Person: Apéry, Roger
Roger Apéry was a French mathematician best known for proving that ζ(3) is an irrational number.
Mathematical Profile (Excerpt):
- It was not to be, however, for the economic downturn in France led to Georges Apéry loosing his position as an engineer.
- Roger, however, continued to show his brilliance, moving to the famous lycée Louis-le-Grand in Paris.
- Because their home was not suitable for anyone to study in, Roger boarded with the monks of the École Bossuet (named after Jacques-Bénigne Bossuet, a Roman Catholic bishop known for his literary works).
- One day when Apéry was not in his room, the abbot searched among his papers and found one which contained the words, "Molière, who was right not to like priests ...".
- Apéry was given a punishment detention, and from this time on he developed a dislike of priests and the Church.
- Apéry was a Concours Général laureate in 1932, coming third in mathematics in the whole of France in the junior competition.
- This was to have consequences for his academic career for, despite a brilliant performance in mathematics, Apéry was not ranked sufficiently highly to gain entry to the École Normale Supérieure in 1935.
- This prompted Apéry, who was still an undergraduate, to resign from the Radical Party in protest.
- Apéry would continue as a staunch socialist but outside the mainstream parties.
- The other candidate who came first equal with Apéry was Jacqueline Ferrand, better known by the name she adopted after her marriage, Jacqueline Lelong-Ferrand.
- Those two were by Roger Apéry and Jacqueline Ferrand.
- Apéry was already undertaking research and published Sur les sextiques à 8 rebroussements Ⓣ(On sextics with 8 cusps) (1939).
- Apéry was drafted into the French army on 16 September 1939.
- In February 1940 Apéry was promoted to sublieutenant in the 145th Artillery and sent to Nancy.
- The Germans overcame the French at Nancy and, on 20 June, Apéry was captured and became a prisoner-of-war.
- Apéry, however, was held as a prisoner in Germany where, through the Red Cross, he was able to receive a number of mathematical articles sent by Francesco Severi.
- Since he was suffering from pleurisy, Apéry was sent back to France for health reasons on 11 June 1941.
- Apéry was very active in the French Resistance being director of the Front National, a resistance movement at the École Normale Supérieure, as well as forging identity papers in his room and undertaking other highly dangerous activities.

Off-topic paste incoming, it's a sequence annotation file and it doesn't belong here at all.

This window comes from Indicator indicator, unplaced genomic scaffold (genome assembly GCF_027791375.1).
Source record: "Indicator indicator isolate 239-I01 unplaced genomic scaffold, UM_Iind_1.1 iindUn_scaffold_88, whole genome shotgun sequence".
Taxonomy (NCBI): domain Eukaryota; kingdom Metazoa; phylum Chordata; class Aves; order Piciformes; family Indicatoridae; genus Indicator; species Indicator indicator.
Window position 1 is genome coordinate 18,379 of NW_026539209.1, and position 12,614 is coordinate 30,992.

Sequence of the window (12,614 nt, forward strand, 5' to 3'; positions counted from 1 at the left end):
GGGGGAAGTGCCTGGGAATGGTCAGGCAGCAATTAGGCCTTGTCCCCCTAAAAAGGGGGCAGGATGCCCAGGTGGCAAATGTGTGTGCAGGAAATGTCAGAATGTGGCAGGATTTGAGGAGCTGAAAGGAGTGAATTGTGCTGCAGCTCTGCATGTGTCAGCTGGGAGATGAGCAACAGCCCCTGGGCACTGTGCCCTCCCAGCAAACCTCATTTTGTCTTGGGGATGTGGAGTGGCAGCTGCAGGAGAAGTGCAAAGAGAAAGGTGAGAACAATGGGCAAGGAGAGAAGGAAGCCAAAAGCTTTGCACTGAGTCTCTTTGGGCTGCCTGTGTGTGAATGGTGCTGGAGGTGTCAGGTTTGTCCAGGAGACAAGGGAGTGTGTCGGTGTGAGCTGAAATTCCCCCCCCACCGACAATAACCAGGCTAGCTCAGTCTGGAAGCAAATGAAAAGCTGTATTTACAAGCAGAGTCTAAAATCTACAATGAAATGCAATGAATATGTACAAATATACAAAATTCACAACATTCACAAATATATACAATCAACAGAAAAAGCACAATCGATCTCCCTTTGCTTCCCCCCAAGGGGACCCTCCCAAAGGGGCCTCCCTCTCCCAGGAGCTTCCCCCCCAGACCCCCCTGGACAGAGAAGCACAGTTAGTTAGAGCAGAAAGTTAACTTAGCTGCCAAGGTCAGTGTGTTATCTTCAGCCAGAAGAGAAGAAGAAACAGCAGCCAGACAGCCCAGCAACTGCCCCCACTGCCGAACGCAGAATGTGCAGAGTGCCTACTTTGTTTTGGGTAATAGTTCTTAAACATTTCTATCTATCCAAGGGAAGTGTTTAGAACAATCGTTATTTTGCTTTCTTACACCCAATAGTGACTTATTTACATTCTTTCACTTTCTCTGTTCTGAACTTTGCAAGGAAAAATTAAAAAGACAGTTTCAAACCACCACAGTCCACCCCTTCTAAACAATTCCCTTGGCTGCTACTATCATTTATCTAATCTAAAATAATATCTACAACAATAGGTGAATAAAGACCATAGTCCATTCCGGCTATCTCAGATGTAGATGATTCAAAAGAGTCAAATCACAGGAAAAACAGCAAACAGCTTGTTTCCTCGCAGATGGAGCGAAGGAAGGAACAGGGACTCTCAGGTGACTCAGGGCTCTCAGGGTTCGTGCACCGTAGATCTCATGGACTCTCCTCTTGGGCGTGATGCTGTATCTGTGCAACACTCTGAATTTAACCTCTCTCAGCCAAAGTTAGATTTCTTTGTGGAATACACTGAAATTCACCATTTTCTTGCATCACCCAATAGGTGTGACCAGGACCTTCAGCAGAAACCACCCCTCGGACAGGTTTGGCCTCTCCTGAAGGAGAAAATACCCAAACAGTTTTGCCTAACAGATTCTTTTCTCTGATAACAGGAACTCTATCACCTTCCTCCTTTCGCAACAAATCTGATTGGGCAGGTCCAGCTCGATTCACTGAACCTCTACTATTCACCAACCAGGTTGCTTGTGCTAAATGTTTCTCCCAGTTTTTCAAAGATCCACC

- In August 1944 the Gestapo searched the École Normale Supérieure and Apéry, realising what was happening, burnt the incriminating papers he had been forging in his room.
- Returning to Apéry's career, he was invited to give the prestigious Cours Peccot at the Collège de France in 1948; he spoke on "Algebraic geometry and ideals".
- Apéry became a staunch supporter of Pierre Mendès-France, the radical socialist who was premier of France in 1954.
- Mendès-France opposed both the Communists and the followers of Charles de Gaulle, and Apéry gave him his full support.
- In 1958 Apéry became president of the Calvados district of the Parti républicain radical.
- In 1969 de Gaulle was defeated and Apéry resigned from the Radical Party feeling that the French Republic was no longer threatened.
- Let us now look at Apéry's mathematical contributions.
- For a variety of reasons, mathematicians doubted that Apéry's proof would be correct when it was first announced.
- The problem had long been an open question, yet Apéry's proof only used methods which had been available for 200 years.
- Another possible factor is that it appears that Apéry was not popular with his colleagues.
- We came away convinced that Professor Apéry had indeed found a quite miraculous and magnificent demonstration of the irrationality of ζ(3).
- (Apéry rather tartly pointed out to me in Helsinki that he regarded this more a compliment than a criticism of his method).
- Apéry then made some remarks on the status of the French language, and alluded to the underlying motivation for his astonishing proof.
- It is some measure of Apéry's achievement that these questions have been considered by mathematicians of the top rank over the past few centuries without much success being achieved.
- Apéry's incredible proof appears to be a mixture of miracles and mysteries.
- Most startling of all though should be the fact that Apéry's proof has no aspect that would not have been accessible to a mathematician of 200 years ago.
- It was not long before the full validity of Apéry's work was confirmed and the sceptics were forced to eat their words.
- Apéry was honoured by being made a Knight of the Légion d'Honneur in December 1970.
Born 14 November 1916, Rouen, France. Died 18 December 1994, Caen, France.
View full biography at MacTutor
Thank you to the contributors under CC BY-SA 4.0!
Adapted from other CC BY-SA 4.0 Sources:
- O’Connor, John J; Robertson, Edmund F: MacTutor History of Mathematics Archive